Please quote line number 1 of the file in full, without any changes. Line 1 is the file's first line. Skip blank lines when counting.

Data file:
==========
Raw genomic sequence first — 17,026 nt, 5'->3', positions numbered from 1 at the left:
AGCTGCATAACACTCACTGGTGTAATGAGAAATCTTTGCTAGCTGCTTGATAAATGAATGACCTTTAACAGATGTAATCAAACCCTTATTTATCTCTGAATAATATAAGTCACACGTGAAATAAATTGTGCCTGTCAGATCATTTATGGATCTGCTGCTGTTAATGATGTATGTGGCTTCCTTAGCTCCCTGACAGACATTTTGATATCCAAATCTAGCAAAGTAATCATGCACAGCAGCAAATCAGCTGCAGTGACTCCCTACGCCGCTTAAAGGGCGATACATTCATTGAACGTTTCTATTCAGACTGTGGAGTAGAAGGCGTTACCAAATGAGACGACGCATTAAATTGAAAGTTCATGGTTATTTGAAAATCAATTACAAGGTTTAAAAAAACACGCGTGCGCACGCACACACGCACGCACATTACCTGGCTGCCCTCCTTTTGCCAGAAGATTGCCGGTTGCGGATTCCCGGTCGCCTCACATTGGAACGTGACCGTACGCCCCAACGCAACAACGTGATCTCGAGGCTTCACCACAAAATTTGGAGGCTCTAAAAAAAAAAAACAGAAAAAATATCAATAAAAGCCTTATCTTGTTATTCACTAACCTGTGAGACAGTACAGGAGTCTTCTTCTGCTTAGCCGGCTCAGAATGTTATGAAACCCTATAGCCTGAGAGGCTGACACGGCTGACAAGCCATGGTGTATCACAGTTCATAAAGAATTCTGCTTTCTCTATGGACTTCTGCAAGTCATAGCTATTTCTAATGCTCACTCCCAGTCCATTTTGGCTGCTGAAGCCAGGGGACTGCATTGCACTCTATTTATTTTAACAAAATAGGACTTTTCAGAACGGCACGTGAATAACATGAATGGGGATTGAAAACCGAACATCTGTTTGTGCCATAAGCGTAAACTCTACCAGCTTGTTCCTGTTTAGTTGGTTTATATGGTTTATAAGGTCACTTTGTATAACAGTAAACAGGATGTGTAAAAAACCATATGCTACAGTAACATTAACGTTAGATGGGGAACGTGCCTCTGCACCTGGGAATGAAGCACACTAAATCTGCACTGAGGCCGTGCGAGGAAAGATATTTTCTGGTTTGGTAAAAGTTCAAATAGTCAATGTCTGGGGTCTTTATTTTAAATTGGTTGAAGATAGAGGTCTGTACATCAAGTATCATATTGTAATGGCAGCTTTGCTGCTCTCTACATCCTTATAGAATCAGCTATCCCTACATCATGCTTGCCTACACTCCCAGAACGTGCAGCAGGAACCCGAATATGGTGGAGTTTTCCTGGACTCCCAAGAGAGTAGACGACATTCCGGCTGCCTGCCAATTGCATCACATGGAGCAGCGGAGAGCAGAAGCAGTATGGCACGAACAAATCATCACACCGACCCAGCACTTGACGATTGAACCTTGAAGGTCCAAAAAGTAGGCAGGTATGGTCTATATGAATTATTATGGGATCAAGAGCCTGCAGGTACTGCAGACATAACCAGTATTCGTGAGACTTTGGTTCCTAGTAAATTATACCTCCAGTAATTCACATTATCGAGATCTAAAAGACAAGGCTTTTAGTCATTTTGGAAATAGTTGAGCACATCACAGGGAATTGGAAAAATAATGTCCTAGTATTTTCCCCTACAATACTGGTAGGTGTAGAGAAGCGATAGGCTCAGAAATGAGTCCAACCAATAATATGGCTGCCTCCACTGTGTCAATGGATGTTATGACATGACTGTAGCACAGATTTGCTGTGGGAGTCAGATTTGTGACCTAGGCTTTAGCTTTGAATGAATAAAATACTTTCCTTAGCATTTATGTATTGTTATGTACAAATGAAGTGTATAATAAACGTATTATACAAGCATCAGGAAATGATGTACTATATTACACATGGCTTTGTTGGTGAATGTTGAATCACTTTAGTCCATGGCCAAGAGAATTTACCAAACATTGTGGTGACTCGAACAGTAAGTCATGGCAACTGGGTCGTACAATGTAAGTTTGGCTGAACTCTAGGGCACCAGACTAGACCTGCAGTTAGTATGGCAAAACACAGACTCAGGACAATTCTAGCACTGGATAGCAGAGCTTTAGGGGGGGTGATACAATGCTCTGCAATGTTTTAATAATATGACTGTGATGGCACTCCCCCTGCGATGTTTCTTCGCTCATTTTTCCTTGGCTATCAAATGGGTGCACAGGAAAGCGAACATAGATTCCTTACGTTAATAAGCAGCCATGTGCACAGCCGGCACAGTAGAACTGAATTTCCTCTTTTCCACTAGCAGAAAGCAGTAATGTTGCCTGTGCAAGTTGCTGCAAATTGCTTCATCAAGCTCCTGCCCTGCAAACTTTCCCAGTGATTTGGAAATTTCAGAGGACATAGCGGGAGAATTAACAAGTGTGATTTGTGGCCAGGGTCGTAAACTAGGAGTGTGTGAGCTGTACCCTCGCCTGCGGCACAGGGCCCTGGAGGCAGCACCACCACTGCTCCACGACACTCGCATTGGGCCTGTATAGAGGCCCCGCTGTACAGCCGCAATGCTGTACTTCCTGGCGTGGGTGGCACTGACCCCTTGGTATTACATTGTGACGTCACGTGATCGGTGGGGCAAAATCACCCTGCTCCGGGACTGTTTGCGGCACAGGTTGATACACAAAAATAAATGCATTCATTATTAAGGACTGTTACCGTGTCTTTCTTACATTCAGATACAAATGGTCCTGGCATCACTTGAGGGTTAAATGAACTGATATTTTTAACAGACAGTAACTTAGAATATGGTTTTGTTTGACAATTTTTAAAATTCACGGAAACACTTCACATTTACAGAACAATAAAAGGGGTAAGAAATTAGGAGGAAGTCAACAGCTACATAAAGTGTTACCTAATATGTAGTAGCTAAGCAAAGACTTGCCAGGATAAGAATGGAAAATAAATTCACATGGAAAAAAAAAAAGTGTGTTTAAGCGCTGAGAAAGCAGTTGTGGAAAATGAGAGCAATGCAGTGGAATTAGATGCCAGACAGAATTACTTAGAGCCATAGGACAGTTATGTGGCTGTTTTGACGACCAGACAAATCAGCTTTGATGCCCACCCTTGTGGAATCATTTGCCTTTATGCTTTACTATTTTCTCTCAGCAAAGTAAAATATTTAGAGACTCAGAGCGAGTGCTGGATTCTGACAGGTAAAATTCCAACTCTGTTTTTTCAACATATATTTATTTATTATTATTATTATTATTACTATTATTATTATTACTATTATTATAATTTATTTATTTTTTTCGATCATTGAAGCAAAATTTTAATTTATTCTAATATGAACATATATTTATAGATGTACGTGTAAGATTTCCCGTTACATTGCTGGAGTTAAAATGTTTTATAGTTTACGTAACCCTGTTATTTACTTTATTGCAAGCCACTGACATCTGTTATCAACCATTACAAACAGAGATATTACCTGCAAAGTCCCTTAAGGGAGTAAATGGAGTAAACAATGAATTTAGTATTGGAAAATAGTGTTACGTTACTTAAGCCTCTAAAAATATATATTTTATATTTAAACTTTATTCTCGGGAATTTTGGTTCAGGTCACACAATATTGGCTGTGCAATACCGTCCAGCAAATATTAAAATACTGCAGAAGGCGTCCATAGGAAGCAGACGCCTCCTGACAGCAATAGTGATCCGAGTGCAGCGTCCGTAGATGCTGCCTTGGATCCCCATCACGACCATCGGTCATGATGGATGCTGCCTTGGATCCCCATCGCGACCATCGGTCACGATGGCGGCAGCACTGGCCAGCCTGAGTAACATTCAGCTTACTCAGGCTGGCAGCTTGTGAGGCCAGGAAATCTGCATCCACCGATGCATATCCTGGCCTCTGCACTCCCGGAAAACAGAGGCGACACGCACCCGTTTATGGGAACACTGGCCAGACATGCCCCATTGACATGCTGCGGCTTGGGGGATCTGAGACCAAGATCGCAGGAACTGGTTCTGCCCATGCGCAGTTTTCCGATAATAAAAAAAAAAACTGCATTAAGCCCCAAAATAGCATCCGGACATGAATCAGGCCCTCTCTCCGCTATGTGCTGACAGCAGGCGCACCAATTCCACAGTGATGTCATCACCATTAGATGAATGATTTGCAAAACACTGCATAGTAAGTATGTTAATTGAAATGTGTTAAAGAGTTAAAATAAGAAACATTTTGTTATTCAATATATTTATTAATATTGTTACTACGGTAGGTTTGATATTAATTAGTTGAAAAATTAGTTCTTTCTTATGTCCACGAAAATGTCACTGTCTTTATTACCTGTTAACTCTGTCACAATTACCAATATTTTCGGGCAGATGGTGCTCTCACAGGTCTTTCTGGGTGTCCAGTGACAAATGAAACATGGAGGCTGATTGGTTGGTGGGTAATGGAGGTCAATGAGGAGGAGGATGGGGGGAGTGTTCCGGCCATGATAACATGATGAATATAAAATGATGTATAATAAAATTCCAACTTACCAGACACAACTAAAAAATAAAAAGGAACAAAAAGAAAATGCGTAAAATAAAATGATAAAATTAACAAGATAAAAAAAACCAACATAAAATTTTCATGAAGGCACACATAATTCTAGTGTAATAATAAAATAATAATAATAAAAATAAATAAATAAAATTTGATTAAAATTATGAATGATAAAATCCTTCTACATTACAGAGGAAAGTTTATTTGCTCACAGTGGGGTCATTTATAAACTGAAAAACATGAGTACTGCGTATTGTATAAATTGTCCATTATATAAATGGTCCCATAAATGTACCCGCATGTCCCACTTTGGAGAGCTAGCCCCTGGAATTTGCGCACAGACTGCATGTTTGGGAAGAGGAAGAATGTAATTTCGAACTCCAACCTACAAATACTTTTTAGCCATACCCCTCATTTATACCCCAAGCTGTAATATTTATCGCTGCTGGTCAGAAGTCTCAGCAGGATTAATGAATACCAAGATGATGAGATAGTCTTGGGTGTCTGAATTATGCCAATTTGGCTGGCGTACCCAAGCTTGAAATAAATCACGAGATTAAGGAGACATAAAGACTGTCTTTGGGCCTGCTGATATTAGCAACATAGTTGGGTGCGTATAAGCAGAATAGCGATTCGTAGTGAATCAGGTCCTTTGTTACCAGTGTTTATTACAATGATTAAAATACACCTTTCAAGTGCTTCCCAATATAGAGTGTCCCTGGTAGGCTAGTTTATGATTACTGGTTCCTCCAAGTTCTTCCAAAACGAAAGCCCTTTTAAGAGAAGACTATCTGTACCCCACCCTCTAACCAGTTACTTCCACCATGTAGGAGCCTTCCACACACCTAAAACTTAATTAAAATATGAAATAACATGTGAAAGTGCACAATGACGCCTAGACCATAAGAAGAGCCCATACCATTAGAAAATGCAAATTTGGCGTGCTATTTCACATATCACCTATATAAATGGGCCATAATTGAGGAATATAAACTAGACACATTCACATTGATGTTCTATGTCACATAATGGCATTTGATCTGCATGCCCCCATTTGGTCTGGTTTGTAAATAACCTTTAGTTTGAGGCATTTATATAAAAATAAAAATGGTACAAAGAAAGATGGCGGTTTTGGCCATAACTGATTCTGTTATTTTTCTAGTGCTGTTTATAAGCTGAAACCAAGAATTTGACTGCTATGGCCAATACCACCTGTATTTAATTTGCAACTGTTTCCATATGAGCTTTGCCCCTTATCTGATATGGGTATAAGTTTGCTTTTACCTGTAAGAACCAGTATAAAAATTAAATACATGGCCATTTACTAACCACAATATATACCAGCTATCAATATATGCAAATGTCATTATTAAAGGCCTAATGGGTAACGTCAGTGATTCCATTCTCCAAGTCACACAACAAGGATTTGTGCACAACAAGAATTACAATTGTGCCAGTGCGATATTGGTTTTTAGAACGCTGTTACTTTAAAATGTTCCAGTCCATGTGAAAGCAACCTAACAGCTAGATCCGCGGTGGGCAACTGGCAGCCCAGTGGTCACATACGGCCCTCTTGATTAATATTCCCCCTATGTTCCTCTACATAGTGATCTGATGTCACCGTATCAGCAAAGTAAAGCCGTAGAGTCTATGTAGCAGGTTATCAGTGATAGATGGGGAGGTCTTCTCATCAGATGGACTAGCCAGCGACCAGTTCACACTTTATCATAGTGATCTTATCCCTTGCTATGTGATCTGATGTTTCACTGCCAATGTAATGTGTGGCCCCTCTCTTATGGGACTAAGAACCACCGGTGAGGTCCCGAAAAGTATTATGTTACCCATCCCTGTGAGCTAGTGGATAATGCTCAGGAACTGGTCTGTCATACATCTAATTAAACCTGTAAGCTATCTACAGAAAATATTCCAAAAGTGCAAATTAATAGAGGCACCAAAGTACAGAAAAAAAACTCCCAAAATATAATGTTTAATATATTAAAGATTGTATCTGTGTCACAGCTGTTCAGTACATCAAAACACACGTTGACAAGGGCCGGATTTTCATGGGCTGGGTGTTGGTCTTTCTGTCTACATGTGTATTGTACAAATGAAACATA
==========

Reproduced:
Raw genomic sequence first — 17,026 nt, 5'->3', positions numbered from 1 at the left: